Best Bollywood Dance Scenes

Bollywood Dance

Gorgeous, sari-clad women. Handsome men. Exotic locales. Brilliant colors. Riotous dancing. Those are the images conjured when someone mentions a Bollywood film. This unique cinematic celebration often features high-energy dance numbers that compare to some of the most popular Hollywood musicals.

Pyar Kiya To Darna Kya

  • Film: Mughal-E-Azam (1960)
  • Dance director: Lachchu Maharaj
  • Dancer: Madhubala

Set in the sixteenth-century and based on a true story of a prince and the challenges he faces with his father, the film was in black and white except for this brilliant scene in which a slave girl expresses her forbidden love for the prince while dancing at the imperial court. It was rated as one of the best Bollywood dance numbers by TimeOut London. The beautiful alta (red dye) on her feet is often worn as an adornment in classical dance, and here it serves as a nod to the Kathak style of classical Indian dance which was developed during the time of the Mughal courts.

Jaan Pehchaan Ho

  • Film: Gumnaam (1965)
  • Choreographer: Herman Benjamin
  • Dancers: Ensemble, featuring Laxmi Chhayam

In this scene the dancers compete to win a holiday trip, and the trip and its subsequent less than desirable outcome is the storyline for the film. The number is performed by Mohammed Rafi, a music legend of Bollywood. It has a clear 60's vibe and has withstood the test of time. The number was cut in to the opening sequence of Ghost World (2001) and the music used for a 2011 Heineken commercial, The Date, that was a clear nod to the energy and frenetic pace of the original dance scene.

Choli Ke Peeche Kya Hai

  • Film: Khalnayak (1993)
  • Choreographer: Saroj Khan
  • Dancer: Madhuri Dixit

The basic plot of this film goes something like this: criminal escapes the police inspector, police inspector's girlfriend goes under cover to help catch criminal, girlfriend finds criminal charming, and then things get interesting. This gangster-inspired scene features lots of female dancers with rather suggestive moves. The song was considered scandalous for its bawdy lyrics, but the choreography was predicated on Rajasthani folk dance, effectively infusing a more controlled feel into the scene. Choreographer Saroj Khan won the Filmfare Best Choreography Award in 1994 for this number.

Chaiyya Chaiyya

  • Film: Dil Se (1998)
  • Choreographer: Farah Khan
  • Dancers: Shah Rukh Khan, Malaika Arora

This is a story of ideals and being in love and how sometimes they do lead in the same direction. This dance scene, a dream sequence, is filmed on top of the Nilgiri Mountain Railway. It has many fans, including Andrew Lloyd Webber as it was his inspiration for the musical Bombay Dreams. There were no tricks employed in the filming of this scene which was done over four and a half days. This is the number one Bollywood dance number pick from

Shava Shava

  • Film: Kabhi Khushi Kabhie Gham (2001)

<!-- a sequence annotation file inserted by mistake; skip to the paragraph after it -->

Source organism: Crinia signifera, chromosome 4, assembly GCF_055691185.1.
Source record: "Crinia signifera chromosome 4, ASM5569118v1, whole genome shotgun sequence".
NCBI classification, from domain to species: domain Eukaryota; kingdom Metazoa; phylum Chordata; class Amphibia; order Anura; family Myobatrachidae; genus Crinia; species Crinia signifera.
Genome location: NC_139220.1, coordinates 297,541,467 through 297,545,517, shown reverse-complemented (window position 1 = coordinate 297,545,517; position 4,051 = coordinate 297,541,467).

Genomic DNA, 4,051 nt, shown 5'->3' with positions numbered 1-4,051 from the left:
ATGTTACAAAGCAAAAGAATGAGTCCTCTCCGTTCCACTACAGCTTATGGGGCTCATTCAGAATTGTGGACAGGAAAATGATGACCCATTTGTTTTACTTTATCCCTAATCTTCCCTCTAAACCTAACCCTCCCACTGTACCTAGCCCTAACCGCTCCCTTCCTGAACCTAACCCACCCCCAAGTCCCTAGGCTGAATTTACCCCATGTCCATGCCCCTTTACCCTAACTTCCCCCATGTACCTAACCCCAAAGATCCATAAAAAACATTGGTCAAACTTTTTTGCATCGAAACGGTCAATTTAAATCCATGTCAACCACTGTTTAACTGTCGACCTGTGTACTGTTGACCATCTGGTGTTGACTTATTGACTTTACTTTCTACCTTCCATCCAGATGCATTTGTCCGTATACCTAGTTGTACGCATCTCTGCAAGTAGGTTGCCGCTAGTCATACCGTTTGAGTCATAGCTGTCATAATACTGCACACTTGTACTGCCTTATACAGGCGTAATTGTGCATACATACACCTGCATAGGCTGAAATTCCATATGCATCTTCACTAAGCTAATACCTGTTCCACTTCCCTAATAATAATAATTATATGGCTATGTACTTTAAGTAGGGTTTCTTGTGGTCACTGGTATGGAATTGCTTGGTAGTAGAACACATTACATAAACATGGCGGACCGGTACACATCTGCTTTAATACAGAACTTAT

• Choreographer: Farah Kahn
  • Dancer: Amitabh Bachchan

The English title of the movie translates to Sometime Happiness, Sometimes Sadness, and the storyline follows a pair of brothers, the elder adopted, and the challenges involved in falling in love with someone not deemed suitable by the family. In this scene, two birthday celebrations are happening simultaneously. The first, at the estate of leading man, Rahul, the second in a village square for the father of Anjali, the love interest. The use of color and style separates the upper class who are clad in pastels and celebrating in a formal ballroom, from the lower class who are dressed in bright colors and meeting in the center of town. For a moment in the middle of the number, Rahul dreams he is dancing with his beloved Anjali. Bollywood favorite Amitabh Bachchan leads the Bhangra-style dance, based on Punjabi traditions, shaking and moving and getting everything started. The choreography uses the angular dance moves for which Bachchan is so well known, earning it an honorable mention on the list.

Radha Kaise Na Jale

  • Film: Lagaan (in the United States, Lagaan: Once Upon a Time in India) (2001)
  • Choreographer: Saroj Khan
  • Dancers: Gracey Singh, Aamir Khan

The plot of the movie Lagaan (Hindi for land tax) follows a small village that challenges a British Captain and his officers to a cricket match to absolve themselves of the unyielding high taxes they are unable to pay due to a prolonged drought. This amazing number, Radha Kaise Na Jale, is done as a sort of cultural exchange after character Elizabeth, the sister of the British officer, starts teaching cricket to the villagers. In turn, Bhuvan shares with her the Hindu legend of Radha and Krishna. With gorgeous, earthy-colored costumes and a men versus women dance showdown vibe, there are fewer quick movie cuts than are typically done in Bollywood musicals, allowing for some nice, long single sequences that really show off the dancers' talents. The choreographic collective of Saroj Khan, Raju Khan, Ganesh Hegde, Vaibhavi Merchant, and Terence Lewis took home the American Choreography Award, USA for this film in 2002. Lagaan was Oscar-nominated for Best Foreign Language Film that same year.